Apple may get a bigger boost from its event next week than previously expected, industry analysts said.
Analysts expect Apple to release the next generation iPhone, dubbed the iPhone 5S, as well as a low cost iPhone—likely to be called the iPhone 5C—at a media event next Tuesday. And while these devices have been anticipated for some time, analysts are now expecting to see more demand for them than previously estimated.
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"We expect these refreshes, along with the potential for incremental distribution of the iPhone, to drive improved unit volume, stabilized gross margin and accelerating operating profit in the coming quarters," said Andy Hargreaves, an analyst for Pacific Crest Securities, in a note to clients.
Assuming the new iPhones are available on Sept. 20—which is nine days before the last day of the fourth quarter—Apple could sell at least 10 million units of the new iPhones, according to Hargreaves. By comparison, Hargreaves estimates that the company sold just over seven million iPhone 5 models in the nine selling days after its launch last year.
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In addition, Hargreaves—who has a perform rating on the stock—said he expects the company to sell 21 million units of old iPhone models (iPhone 5, iPhone 4S, iPhone 4), putting the total number of iPhones sold in the quarter at 31 million. However, the company could sell as many as 34 million iPhones if it has an "extremely efficient supply chain management" that would support 13 million units of the new iPhones to be made, he said.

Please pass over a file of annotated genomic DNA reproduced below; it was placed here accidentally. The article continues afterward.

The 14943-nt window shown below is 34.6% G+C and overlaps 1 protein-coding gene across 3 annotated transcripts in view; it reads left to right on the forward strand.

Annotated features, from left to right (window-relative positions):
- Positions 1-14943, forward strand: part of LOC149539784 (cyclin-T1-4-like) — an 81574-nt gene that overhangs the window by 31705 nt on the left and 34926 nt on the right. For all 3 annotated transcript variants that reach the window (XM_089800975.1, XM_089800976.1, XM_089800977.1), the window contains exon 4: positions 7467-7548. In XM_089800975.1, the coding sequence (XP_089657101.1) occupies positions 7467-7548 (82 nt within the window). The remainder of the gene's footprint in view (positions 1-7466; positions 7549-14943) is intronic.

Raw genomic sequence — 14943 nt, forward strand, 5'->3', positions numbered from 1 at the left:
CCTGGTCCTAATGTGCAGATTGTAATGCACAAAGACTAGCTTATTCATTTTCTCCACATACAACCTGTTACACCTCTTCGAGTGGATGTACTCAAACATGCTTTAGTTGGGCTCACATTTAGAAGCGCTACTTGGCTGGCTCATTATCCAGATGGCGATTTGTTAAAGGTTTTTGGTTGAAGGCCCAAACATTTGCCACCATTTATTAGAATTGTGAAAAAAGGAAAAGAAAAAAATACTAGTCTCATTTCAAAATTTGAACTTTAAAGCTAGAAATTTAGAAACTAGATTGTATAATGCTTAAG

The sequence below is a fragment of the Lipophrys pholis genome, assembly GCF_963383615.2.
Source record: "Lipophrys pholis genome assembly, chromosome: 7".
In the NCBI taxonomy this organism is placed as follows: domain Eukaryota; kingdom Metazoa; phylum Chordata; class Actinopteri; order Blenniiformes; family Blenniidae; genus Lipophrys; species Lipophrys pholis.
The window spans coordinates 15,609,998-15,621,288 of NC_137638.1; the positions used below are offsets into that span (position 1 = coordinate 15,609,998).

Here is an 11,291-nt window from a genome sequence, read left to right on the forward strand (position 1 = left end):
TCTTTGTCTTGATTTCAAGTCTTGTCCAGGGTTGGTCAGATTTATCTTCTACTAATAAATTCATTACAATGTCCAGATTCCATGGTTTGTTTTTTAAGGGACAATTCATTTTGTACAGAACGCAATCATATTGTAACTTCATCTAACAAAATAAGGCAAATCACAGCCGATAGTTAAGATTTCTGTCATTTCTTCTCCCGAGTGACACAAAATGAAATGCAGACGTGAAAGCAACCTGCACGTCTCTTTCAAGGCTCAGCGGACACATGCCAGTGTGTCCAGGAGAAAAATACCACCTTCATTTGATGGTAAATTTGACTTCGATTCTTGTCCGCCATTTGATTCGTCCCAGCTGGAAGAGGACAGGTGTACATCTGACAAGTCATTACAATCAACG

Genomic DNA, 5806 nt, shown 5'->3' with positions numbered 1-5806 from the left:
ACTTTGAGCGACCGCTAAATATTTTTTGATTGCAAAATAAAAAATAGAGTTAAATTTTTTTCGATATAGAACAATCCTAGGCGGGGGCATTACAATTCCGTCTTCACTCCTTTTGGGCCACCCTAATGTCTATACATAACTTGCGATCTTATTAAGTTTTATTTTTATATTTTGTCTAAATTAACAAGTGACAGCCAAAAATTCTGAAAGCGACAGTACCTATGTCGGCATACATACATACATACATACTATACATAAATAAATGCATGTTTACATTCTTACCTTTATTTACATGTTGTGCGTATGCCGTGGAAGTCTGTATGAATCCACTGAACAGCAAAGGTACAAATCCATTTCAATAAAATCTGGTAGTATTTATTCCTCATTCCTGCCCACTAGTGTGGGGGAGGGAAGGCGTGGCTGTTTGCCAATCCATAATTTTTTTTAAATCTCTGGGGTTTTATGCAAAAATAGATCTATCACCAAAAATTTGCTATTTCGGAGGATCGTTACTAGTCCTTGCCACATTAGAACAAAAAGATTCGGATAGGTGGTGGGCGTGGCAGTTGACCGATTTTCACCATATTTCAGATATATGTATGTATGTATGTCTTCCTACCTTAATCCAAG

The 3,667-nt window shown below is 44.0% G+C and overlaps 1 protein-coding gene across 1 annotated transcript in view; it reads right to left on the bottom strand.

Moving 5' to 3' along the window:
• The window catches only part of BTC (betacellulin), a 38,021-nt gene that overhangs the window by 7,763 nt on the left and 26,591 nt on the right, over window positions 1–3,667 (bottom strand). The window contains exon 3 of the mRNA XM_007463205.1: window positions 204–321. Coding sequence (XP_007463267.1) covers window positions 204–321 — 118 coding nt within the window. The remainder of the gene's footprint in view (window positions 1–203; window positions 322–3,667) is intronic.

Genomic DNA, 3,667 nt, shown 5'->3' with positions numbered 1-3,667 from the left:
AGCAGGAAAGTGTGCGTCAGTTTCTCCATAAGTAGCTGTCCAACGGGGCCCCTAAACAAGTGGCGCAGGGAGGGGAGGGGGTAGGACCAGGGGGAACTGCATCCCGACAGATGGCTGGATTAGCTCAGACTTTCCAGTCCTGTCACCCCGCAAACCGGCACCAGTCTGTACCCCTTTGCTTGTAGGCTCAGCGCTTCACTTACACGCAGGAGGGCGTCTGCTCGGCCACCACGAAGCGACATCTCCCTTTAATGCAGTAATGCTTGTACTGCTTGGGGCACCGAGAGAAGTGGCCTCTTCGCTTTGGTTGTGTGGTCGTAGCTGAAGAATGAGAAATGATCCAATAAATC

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If the company does manage to sell 13 million units of the new models, it could boost its fourth quarter earnings quite a bit. According to Hargreaves earnings estimates, it would increase the company's EPS from his current estimate of $7.49 to over $8.00.
In looking at the first quarter, Hargreaves said that he expects the company to sell about 50 million iPhones (old and new), but said that number could go even higher if the company announces a deal with China Mobile, China's largest wireless carrier.
(The Wall Street Journal reported Friday afternoon that Apple has asked its manufacturing partners to ship completed iPhones to China Mobile, suggesting that a deal has been struck or is close to being done. For the full report click here).
The new low-cost iPhone will also likely mean that the company's stock price gets an immediate bump as well, which is not something that normally happens, said Brian Blair, a senior research analyst at Wedge Partners.
Apple's stock price pretty much follows the same pattern every time it hosts a major event and it's usually not good, Blair said.
"We get a lot of rumors, a lot of expectation built up into the event, the stock often does well right up to the day of the event and then inevitably there's some things that don't get announced that people expected and then we get a bit of a sell off," Blair said on CNBC's Squawk on the Street Friday.